By John Restrepo
The Great Recession revealed the vulnerabilities of a state economy that is heavily reliant on construction and tourism. In its wake, political and business leaders have taken up the banner of economic diversification. The last three special sessions of the Nevada Legislature were held for that express purpose, and Governor Sandoval’s vision for the “New Nevada” has focused on attracting new and large businesses to the state.
While some of these large projects fall outside the region’s traditional areas of strength, they are primarily economic development efforts that bring expansion through new and high quality jobs. Economic development is surely needed, but it’s distinct from diversification, which adds new sectors of economic output to the community -- and do not necessarily create skilled jobs that pay higher wages. Successful development creates a regional engine of innovation that supports the creation and relocation of new jobs and companies of all sizes in these new industries.
So, what is the state of economic development in Nevada?
Despite our significant recent investments in economic development, Nevada is ranked 45th in the nation on the Milken Institute’s Technology & Science Index. Las Vegas is ranked 97th of the top 100 metro areas by Brookings for its share of jobs in advanced industries – those intensive in STEM (science, technology, engineering, and mathematics) and R&D (research and development). The largest subset of those jobs is not biomedical or tech, but architecture and engineering.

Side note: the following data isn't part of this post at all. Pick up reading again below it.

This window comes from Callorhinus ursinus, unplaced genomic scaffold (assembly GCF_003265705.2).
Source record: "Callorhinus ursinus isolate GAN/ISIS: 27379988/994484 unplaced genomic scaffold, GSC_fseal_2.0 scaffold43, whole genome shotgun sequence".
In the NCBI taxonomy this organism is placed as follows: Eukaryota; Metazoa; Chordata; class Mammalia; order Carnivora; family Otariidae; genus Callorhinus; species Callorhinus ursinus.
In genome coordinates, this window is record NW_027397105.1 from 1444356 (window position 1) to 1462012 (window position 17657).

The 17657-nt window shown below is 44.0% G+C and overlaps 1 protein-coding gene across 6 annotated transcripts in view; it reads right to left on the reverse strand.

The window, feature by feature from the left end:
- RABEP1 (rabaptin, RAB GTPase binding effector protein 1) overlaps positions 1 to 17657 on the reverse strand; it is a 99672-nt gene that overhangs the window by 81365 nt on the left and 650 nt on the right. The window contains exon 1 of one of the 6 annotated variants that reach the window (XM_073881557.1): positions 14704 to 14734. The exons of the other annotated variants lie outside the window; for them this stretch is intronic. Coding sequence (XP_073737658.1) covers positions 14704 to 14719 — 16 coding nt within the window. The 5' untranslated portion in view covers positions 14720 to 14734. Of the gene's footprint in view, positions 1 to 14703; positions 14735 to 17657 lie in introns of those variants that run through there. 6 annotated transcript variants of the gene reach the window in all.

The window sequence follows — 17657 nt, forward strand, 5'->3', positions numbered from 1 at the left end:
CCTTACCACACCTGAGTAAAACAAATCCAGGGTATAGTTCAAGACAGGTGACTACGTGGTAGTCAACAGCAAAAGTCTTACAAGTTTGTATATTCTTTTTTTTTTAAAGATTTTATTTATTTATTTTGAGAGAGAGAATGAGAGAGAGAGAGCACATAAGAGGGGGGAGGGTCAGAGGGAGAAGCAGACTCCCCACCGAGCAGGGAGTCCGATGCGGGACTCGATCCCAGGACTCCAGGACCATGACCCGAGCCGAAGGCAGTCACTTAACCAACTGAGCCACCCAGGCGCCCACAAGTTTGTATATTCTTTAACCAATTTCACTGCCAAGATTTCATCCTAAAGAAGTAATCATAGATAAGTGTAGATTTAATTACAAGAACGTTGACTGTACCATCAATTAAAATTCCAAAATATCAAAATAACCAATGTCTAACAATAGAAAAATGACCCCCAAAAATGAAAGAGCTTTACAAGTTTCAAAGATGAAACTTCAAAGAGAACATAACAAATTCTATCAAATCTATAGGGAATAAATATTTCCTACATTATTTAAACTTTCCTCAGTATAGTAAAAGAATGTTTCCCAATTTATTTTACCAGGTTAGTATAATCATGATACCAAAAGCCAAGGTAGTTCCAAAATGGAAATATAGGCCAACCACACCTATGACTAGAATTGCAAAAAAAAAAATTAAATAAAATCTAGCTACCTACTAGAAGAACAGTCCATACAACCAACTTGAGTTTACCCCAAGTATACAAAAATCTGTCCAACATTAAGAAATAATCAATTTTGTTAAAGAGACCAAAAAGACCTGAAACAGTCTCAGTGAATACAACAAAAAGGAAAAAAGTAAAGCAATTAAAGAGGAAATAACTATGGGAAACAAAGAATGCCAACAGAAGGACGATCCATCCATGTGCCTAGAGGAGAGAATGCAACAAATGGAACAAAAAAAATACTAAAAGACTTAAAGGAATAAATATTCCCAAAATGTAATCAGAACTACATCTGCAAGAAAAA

There’s a role for both the public and private sectors to play in diversifying the economy. One metric to study is investment by state agencies and entities in R&D.
The results of the latest national survey on state R&D spending by the National Science Foundation is cause for concern. Nevada was tied for last in the percent of its gross state product spent on research and development, at just 0.001%. Our state contributes only 0.2% of R&D spending in the nation, well under what would be expected for our percentage of the US population.
We’re second from the bottom in per-capita expenditures, as well as in absolute dollars spent by academic institutions, which does not bode well for UNLV’s bid to become a Tier 1 research institution. From 2009-2013, while on average state R&D spending rose by 30% across the country, Nevada’s rose only 9%.
We’re one of a handful of states that is investing nothing in basic research – the generation of new knowledge and theories as opposed to research for specific applications. And finally, we are over-specialized, with more funds concentrated in one area than any other state. More than 97% of our state R&D spending is going into transportation, with the remainder split among health, energy, agriculture, resources, and other subjects.
It’s clear: Nevada is under-investing in research and development.
John Restrepo is the principal of RCG Economics, a consulting firm specializing in market research, regional economics, and forecasting in Nevada and the Mountain West. He is also a co-publisher of the Stat Pack, which is a client of the media consulting firm owned by The Nevada Independent's managing editor, Elizabeth Thompson.